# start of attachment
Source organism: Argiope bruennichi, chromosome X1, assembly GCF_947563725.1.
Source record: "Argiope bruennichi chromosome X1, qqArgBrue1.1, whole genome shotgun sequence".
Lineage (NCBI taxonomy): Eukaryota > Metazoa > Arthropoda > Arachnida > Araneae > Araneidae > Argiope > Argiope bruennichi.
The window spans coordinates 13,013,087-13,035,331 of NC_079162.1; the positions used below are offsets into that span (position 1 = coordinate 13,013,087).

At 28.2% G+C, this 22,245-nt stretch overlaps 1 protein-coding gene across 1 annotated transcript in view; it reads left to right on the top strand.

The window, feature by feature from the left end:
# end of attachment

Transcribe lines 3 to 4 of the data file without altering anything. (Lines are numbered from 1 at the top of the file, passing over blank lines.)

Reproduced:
Lineage (NCBI taxonomy): Eukaryota > Metazoa > Arthropoda > Arachnida > Araneae > Araneidae > Argiope > Argiope bruennichi.
The window spans coordinates 13,013,087-13,035,331 of NC_079162.1; the positions used below are offsets into that span (position 1 = coordinate 13,013,087).